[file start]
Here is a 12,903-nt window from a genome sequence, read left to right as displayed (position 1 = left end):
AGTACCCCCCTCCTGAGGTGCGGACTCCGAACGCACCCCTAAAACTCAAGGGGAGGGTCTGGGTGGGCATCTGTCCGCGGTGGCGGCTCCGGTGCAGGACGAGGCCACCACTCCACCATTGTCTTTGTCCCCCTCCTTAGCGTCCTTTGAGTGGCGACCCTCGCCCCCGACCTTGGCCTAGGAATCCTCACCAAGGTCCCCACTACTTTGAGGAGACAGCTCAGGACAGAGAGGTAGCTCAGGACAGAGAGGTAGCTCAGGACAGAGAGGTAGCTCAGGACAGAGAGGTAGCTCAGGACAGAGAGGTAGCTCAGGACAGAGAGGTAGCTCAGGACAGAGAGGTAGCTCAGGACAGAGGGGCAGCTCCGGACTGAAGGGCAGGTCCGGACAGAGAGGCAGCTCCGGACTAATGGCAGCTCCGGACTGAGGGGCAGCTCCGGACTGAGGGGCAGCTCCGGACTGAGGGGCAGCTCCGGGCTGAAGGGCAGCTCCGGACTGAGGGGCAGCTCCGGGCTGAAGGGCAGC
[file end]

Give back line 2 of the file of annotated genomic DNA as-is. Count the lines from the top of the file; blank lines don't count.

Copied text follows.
AGTACCCCCCTCCTGAGGTGCGGACTCCGAACGCACCCCTAAAACTCAAGGGGAGGGTCTGGGTGGGCATCTGTCCGCGGTGGCGGCTCCGGTGCAGGACGAGGCCACCACTCCACCATTGTCTTTGTCCCCCTCCTTAGCGTCCTTTGAGTGGCGACCCTCGCCCCCGACCTTGGCCTAGGAATCCTCACCAAGGTCCCCACTACTTTGAGGAGACAGCTCAGGACAGAGAGGTAGCTCAGGACAGAGAGGTAGCTCAGGACAGAGAGGTAGCTCAGGACAGAGAGGTAGCTCAGGACAGAGAGGTAGCTCAGGACAGAGAGGTAGCTCAGGACAGAGAGGTAGCTCAGGACAGAGGGGCAGCTCCGGACTGAAGGGCAGGTCCGGACAGAGAGGCAGCTCCGGACTAATGGCAGCTCCGGACTGAGGGGCAGCTCCGGACTGAGGGGCAGCTCCGGACTGAGGGGCAGCTCCGGGCTGAAGGGCAGCTCCGGACTGAGGGGCAGCTCCGGGCTGAAGGGCAGC